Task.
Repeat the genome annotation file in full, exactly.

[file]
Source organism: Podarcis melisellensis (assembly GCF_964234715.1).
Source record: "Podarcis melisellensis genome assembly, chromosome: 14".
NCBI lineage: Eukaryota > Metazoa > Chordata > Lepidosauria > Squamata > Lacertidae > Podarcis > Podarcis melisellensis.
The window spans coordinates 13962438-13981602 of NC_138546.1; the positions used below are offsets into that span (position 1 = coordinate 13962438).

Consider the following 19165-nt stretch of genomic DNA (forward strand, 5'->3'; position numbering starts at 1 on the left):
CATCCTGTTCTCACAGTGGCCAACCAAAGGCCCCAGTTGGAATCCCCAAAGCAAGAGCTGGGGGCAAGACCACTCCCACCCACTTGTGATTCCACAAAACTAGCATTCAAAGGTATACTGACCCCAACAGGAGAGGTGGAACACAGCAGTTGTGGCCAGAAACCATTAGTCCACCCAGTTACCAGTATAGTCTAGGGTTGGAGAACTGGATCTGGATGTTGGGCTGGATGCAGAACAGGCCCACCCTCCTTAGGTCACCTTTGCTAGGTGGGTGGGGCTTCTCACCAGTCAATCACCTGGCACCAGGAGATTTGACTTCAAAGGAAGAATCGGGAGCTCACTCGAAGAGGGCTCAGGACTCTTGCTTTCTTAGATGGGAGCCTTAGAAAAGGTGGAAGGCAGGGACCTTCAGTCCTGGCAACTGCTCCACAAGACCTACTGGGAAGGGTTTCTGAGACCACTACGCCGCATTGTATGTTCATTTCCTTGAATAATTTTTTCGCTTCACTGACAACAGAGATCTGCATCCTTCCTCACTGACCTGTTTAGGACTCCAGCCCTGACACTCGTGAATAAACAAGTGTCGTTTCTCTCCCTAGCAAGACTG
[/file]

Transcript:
Source organism: Podarcis melisellensis (assembly GCF_964234715.1).
Source record: "Podarcis melisellensis genome assembly, chromosome: 14".
NCBI lineage: Eukaryota > Metazoa > Chordata > Lepidosauria > Squamata > Lacertidae > Podarcis > Podarcis melisellensis.
The window spans coordinates 13962438-13981602 of NC_138546.1; the positions used below are offsets into that span (position 1 = coordinate 13962438).

Consider the following 19165-nt stretch of genomic DNA (forward strand, 5'->3'; position numbering starts at 1 on the left):
CATCCTGTTCTCACAGTGGCCAACCAAAGGCCCCAGTTGGAATCCCCAAAGCAAGAGCTGGGGGCAAGACCACTCCCACCCACTTGTGATTCCACAAAACTAGCATTCAAAGGTATACTGACCCCAACAGGAGAGGTGGAACACAGCAGTTGTGGCCAGAAACCATTAGTCCACCCAGTTACCAGTATAGTCTAGGGTTGGAGAACTGGATCTGGATGTTGGGCTGGATGCAGAACAGGCCCACCCTCCTTAGGTCACCTTTGCTAGGTGGGTGGGGCTTCTCACCAGTCAATCACCTGGCACCAGGAGATTTGACTTCAAAGGAAGAATCGGGAGCTCACTCGAAGAGGGCTCAGGACTCTTGCTTTCTTAGATGGGAGCCTTAGAAAAGGTGGAAGGCAGGGACCTTCAGTCCTGGCAACTGCTCCACAAGACCTACTGGGAAGGGTTTCTGAGACCACTACGCCGCATTGTATGTTCATTTCCTTGAATAATTTTTTCGCTTCACTGACAACAGAGATCTGCATCCTTCCTCACTGACCTGTTTAGGACTCCAGCCCTGACACTCGTGAATAAACAAGTGTCGTTTCTCTCCCTAGCAAGACTG